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Tuning keep-alive connections

As mentioned in our introduction, keep-alive connections is the name for HTTP connections kept open between requests. In principle, keeping connections open between requests saves resources on the server and can make web pages more responsive. Each connection needs resources on the server, plus incurs a time delay or latency in setting up the connection. With keep-alive connections a notable improvement comes where, for example, a web page has various embedded images. But they do lead to a server tuning issue. Every time a server accepts a connection from a client, the connection takes up resources on the server. But what resources it takes up when is quite a subtle issue.

What resources do connections use... and when?

Connections use at least the following resources on the server. As mentioned, crucially, they use different resources at different stages of their "life cycle":

  • Setting up the connection in the first place inevitably uses network resources for the "handshake" plus some CPU time for the server to prepare the connection (e.g. memory allocation, initiating or allocating an available thread to administer the connection...), although this is admittedly much more significant in the case of HTTPS.
  • Each currently open connection will generally be served by a separate thread (or worse, a separate process on some servers) and consume some amount of memory space.1
  • If you're using a separate web server and Servlet runner (such as Apache with Tomcat), then each remote connection will actually use an additional— and possibly two— local connections (as the web server and Servlet runner talk to each other over a socket).
  • Subtly, even closed connections continue to "hang around" and consume resources for a period of about 1 to 4 minutes after they are closed.2

Because each connection, both alive and dead, takes up certain resources, part of tuning a server is to make connections keep alive for the right amount of time. At one extreme, if every request needed a separate connection, then we burn network and CPU time on the 'administrative' task of setting up connections, plus end up with a large number of connections sitting in the TIME_WAIT state. At the other extreme, if connections are held open for too long, then we'll have more simultaneously open connections and hence more threads to handle them.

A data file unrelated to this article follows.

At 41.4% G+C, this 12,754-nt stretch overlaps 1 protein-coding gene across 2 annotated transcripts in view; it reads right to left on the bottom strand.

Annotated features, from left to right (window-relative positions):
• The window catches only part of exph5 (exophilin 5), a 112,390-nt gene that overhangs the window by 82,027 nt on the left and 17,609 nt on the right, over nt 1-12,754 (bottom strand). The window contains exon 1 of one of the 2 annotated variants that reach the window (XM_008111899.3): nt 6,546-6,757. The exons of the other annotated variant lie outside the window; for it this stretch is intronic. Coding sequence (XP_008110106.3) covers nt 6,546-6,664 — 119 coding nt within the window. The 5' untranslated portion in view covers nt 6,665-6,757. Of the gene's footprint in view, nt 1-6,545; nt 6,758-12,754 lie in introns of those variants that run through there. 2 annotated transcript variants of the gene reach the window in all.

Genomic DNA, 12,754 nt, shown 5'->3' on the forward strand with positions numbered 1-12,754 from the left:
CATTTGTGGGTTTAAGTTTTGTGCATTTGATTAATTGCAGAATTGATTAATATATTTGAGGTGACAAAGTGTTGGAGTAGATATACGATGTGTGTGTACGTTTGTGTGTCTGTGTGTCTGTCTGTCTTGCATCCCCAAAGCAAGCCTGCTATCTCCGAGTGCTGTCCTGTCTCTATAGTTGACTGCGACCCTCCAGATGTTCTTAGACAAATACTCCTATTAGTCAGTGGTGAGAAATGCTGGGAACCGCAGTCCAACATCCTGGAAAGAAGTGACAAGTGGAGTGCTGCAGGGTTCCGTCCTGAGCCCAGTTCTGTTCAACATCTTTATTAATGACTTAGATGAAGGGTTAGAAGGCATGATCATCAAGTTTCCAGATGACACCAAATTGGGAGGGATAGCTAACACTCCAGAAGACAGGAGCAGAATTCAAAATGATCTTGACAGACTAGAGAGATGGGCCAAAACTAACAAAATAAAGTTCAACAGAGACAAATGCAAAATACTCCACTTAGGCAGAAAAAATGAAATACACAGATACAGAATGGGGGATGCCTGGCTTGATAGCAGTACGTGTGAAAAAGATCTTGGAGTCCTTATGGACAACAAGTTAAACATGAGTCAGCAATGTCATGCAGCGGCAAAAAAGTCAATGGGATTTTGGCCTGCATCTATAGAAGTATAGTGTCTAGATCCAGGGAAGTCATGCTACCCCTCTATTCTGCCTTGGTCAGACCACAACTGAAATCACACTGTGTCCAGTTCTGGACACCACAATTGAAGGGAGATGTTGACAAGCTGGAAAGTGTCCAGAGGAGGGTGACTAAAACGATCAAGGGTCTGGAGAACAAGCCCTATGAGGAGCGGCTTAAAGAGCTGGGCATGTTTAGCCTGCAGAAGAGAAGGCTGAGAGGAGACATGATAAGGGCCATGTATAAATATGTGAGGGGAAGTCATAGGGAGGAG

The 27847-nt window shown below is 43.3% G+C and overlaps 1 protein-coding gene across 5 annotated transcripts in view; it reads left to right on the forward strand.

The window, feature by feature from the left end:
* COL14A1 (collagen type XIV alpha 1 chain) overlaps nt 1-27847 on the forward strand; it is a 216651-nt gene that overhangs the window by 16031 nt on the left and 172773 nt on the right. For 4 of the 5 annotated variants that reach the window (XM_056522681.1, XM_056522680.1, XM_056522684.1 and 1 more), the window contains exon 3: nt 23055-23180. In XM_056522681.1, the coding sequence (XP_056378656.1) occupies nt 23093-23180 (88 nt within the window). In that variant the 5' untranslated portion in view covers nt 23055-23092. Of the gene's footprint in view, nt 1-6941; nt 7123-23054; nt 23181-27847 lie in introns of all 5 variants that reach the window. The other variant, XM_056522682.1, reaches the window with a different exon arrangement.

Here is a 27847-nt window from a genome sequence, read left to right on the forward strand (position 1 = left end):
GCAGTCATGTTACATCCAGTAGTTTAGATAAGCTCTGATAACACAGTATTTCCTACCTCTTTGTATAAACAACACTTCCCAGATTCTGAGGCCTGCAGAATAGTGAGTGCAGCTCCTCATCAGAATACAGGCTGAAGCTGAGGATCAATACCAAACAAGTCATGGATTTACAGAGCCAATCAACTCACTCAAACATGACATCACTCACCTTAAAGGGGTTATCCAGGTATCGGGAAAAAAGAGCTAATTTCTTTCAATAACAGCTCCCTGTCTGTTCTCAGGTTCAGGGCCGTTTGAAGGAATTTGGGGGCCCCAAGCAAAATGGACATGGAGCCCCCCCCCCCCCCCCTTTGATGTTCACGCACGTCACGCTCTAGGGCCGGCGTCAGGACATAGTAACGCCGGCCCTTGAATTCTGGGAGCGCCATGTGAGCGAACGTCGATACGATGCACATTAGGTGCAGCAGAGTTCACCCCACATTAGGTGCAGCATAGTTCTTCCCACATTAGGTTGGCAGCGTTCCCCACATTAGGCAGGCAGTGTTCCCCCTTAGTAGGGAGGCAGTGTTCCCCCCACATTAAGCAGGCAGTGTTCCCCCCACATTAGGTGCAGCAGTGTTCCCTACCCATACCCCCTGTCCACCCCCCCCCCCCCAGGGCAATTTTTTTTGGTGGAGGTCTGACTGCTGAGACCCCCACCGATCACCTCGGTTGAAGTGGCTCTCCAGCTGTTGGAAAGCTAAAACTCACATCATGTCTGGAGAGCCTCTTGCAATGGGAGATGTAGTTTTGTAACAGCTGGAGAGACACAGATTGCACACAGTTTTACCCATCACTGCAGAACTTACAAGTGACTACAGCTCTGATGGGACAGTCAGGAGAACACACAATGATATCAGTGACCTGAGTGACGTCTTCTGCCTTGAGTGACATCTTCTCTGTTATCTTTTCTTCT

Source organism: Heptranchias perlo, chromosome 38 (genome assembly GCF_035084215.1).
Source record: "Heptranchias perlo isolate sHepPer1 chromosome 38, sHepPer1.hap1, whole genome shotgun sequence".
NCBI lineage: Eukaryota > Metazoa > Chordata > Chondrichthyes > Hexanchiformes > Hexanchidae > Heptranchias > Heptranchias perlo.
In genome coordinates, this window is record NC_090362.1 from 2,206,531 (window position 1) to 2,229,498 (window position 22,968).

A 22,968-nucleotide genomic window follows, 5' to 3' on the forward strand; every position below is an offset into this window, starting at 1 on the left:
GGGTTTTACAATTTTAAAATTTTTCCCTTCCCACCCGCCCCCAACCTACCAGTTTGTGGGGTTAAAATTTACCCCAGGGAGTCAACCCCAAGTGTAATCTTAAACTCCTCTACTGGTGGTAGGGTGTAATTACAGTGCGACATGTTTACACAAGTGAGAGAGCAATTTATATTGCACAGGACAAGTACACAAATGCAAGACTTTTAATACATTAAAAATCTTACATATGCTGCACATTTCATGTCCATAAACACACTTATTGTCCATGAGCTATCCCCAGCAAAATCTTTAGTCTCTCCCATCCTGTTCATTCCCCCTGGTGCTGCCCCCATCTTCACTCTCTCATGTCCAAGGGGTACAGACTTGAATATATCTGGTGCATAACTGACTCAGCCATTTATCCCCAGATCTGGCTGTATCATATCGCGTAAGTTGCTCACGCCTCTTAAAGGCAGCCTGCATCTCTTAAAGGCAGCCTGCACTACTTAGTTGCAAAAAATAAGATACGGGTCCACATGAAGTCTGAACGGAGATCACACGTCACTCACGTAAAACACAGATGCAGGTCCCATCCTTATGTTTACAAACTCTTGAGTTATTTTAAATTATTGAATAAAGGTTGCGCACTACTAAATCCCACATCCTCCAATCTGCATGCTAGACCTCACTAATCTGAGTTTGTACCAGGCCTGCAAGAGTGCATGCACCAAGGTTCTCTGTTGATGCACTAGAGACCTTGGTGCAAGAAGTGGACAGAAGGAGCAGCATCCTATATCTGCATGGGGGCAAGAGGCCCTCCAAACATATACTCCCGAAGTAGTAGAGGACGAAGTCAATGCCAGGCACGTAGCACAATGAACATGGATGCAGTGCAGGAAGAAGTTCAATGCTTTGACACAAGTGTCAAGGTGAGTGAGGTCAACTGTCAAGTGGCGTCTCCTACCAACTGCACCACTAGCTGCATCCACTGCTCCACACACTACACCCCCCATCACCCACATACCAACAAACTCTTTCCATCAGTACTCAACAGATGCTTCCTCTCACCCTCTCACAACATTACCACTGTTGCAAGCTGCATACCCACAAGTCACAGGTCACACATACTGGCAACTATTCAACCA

Keep-alive tuning parameters

Now, which of the various resources is more limited depends on the server environment.

  • If you have the luxury of a dedicated server, then you'll probably be able to service hundreds of simultaneous connections, and having even tens of thousands of connections sitting in the TIME_WAIT state may not be a problem;
  • If you have a virtual server or VPS3, then there may well be constraints on the number of processes, threads and connections (either alive or in the TIME_WAIT state) that you are allowed to have going. And if not, you will certainly have a constraint on available memory, which will limit all of these resources to some extent or other. You may need to consult with your hosting company to find out what their policy is.

1. Of course, while data is actually being transferred, resources will be used: CPU time will be used transferring the data from kernel space to memory space and vice versa; the Servlet itself will presumably want to do something useful such as composing the page to send back. But this resource usage is the bit that's "fair game". We want to optimise the "wasted" or "administrative" resource usage that happens around the essential part of processing the actual web content.
2. This is the TCP TIME_WAIT delay. During a period after a connection is closed— typically between 1 and 4 minutes depending on the OS— the "dead" connection sits in the TIME_WAIT state. In this state, the connection should not be hogging a thread, but it may well be hogging other resources consumed by TCP connections within the OS, such as memory space. If your environment has some upper limit on the number of TCP connections, the TIME_WAIT connection may well count towards this limit.
3. A virtual (private) server or VPS is where a single physical server is divided into several "virtual" servers that to the naked eye behave almost as though they were separate servers. This model of hosting is apparently becoming more and more common, as space in data centres becomes more scarce, and servers are powerful enough that dedicating a single server to many types of application or web site is actually a waste of resources.

Written by Neil Coffey. Copyright © Javamex UK 2008. All rights reserved.